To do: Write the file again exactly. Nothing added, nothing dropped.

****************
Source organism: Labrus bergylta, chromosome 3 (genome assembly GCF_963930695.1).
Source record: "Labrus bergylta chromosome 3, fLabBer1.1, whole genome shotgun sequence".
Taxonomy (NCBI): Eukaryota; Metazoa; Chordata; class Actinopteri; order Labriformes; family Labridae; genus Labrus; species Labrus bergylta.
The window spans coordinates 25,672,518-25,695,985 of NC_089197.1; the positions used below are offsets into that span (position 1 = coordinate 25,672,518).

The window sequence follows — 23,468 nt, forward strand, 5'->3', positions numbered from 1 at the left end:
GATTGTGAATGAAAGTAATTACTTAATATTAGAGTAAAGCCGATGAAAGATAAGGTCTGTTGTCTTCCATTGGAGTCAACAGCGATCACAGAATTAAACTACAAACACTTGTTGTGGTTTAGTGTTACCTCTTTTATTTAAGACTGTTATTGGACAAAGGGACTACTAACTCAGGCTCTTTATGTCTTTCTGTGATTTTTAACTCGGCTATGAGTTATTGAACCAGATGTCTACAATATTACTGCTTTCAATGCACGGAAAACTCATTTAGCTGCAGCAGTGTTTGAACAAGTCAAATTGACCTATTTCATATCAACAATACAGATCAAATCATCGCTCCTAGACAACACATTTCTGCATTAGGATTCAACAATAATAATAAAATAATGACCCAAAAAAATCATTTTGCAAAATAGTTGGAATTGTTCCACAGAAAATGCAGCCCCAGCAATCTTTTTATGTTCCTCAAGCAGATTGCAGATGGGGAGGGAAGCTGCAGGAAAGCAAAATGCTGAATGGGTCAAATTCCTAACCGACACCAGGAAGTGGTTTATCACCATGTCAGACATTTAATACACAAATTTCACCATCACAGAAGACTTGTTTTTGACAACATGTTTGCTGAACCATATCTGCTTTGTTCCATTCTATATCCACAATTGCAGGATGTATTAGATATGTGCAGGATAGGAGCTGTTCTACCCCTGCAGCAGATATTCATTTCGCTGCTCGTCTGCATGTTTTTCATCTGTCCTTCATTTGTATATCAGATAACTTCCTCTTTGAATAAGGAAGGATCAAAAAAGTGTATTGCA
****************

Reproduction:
Source organism: Labrus bergylta, chromosome 3 (genome assembly GCF_963930695.1).
Source record: "Labrus bergylta chromosome 3, fLabBer1.1, whole genome shotgun sequence".
Taxonomy (NCBI): Eukaryota; Metazoa; Chordata; class Actinopteri; order Labriformes; family Labridae; genus Labrus; species Labrus bergylta.
The window spans coordinates 25,672,518-25,695,985 of NC_089197.1; the positions used below are offsets into that span (position 1 = coordinate 25,672,518).

The window sequence follows — 23,468 nt, forward strand, 5'->3', positions numbered from 1 at the left end:
GATTGTGAATGAAAGTAATTACTTAATATTAGAGTAAAGCCGATGAAAGATAAGGTCTGTTGTCTTCCATTGGAGTCAACAGCGATCACAGAATTAAACTACAAACACTTGTTGTGGTTTAGTGTTACCTCTTTTATTTAAGACTGTTATTGGACAAAGGGACTACTAACTCAGGCTCTTTATGTCTTTCTGTGATTTTTAACTCGGCTATGAGTTATTGAACCAGATGTCTACAATATTACTGCTTTCAATGCACGGAAAACTCATTTAGCTGCAGCAGTGTTTGAACAAGTCAAATTGACCTATTTCATATCAACAATACAGATCAAATCATCGCTCCTAGACAACACATTTCTGCATTAGGATTCAACAATAATAATAAAATAATGACCCAAAAAAATCATTTTGCAAAATAGTTGGAATTGTTCCACAGAAAATGCAGCCCCAGCAATCTTTTTATGTTCCTCAAGCAGATTGCAGATGGGGAGGGAAGCTGCAGGAAAGCAAAATGCTGAATGGGTCAAATTCCTAACCGACACCAGGAAGTGGTTTATCACCATGTCAGACATTTAATACACAAATTTCACCATCACAGAAGACTTGTTTTTGACAACATGTTTGCTGAACCATATCTGCTTTGTTCCATTCTATATCCACAATTGCAGGATGTATTAGATATGTGCAGGATAGGAGCTGTTCTACCCCTGCAGCAGATATTCATTTCGCTGCTCGTCTGCATGTTTTTCATCTGTCCTTCATTTGTATATCAGATAACTTCCTCTTTGAATAAGGAAGGATCAAAAAAGTGTATTGCA